The Democracy Issue

Page 39



Fay Gibson Moulton Bridges became the first woman to vote in Florida after the 19th Amendment went into effect. When Bridges reported to work at the Liddon General Dry Goods Store, her boss advised her that it was going to be a busy day and if she wanted to vote in the election for town mayor and constable she should do so right away. Bridges voted on the porch of the dry goods store. Fay Gibson Moulton Bridges


D.C., according to the National Women’s History Museum website. Florida was no different. Chamberlain’s vision for equal suffrage was laced with xenophobia and racism. While making a case for (white) women’s suffrage, she asked why a “free-born American woman” should be represented by “the alien and the Negro.” In reality, a combination of poll taxes, literacy tests and lynching prevented most African Americans from voting in the Jim Crow era. Chamberlain’s anti-alien argument gained little traction in the Tampa area, where immigrant labor contributed to the booming cigar industry. She left the state in 1897, and the Florida women’s suffrage movement stalled. Things began to change in 1912, when the Orlando mayor announced that “all freeholders” should register for an upcoming local election, according to Elizabeth Taylor’s history of the suffrage movement in Florida. When a small group of Orlando women attempted to

register to vote, they were referred to several confused city officials. Eventually, the city attorney informed them that Florida law did not grant women the right to vote. The incident provided the Orlando women with a concrete example of taxation without representation, and the equal suffrage movement started to flourish in the city. Mary Safford, an experienced suffragist, was elected president of the Orlando Equal Suffrage League. A state convention was held in Orlando in November 1913, and the Florida Equal Suffrage Association was established. Safford was elected the first president of the new organization. Regular state conventions were held, continuing even when World War I altered the political landscape. While the Florida Woman Suffrage Association was still in existence, most suffrage groups eventually merged with the Florida Equal Suffrage Association, which was aligned with the National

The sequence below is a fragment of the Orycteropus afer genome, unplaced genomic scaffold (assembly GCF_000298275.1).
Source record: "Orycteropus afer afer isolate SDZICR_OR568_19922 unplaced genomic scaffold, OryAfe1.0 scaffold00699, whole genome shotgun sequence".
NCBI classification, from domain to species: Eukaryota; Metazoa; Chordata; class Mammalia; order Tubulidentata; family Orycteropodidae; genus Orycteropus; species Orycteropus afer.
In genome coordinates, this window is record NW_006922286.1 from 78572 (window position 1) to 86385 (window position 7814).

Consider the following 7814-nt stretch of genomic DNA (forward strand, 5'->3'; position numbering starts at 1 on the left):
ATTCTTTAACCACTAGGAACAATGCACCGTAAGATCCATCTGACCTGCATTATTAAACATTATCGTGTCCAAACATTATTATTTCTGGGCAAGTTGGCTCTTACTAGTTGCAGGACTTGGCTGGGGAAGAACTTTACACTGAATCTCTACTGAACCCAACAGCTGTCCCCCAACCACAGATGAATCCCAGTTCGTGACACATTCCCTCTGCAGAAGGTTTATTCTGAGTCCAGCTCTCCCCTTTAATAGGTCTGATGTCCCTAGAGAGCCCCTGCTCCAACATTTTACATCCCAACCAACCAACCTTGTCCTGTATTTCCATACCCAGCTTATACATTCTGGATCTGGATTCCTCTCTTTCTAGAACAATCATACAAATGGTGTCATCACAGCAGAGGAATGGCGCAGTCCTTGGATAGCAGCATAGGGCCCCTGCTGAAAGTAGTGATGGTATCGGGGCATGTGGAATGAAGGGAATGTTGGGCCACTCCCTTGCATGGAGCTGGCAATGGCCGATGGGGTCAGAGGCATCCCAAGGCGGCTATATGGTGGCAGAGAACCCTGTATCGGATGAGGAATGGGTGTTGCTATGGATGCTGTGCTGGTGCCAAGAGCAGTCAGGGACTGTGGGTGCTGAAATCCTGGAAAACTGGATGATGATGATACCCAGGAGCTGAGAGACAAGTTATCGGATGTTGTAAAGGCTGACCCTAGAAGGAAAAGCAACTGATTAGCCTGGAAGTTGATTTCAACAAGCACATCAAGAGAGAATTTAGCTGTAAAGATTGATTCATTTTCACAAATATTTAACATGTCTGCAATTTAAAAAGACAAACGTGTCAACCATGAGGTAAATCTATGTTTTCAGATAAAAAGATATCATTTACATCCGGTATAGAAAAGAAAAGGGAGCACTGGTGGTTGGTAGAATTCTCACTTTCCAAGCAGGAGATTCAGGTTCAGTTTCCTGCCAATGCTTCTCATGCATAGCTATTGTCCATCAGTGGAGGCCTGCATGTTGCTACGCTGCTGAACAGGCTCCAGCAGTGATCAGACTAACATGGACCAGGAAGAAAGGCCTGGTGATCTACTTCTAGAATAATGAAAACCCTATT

May Mann Jennings, former First Lady of Florida, who championed suffrage, was a president of the Florida Federation of Women’s Clubs and cofounder of the state’s chapter of the League of Women Voters.

American Woman Suffrage Association. Through its state and local affiliates, the National American Woman Suffrage Association worked for passage of equal suffrage amendments to the U.S. Constitution and state constitutions. Many officers and members of the Florida Equal Suffrage Association came from the ranks of the Florida Federation of Women’s Clubs, whose president was May Mann Jennings, a cofounder of the Florida chapter of the League of Women Voters and First Lady of Florida from 1901-1905, during the governorship of her husband, William Sherman Jennings. The members of the Federation and local suffrage leagues were so entwined that they were practically one and the same, observed Jennings’ biographer, Linda D. Vance. continued on page 54

Suffrage parade

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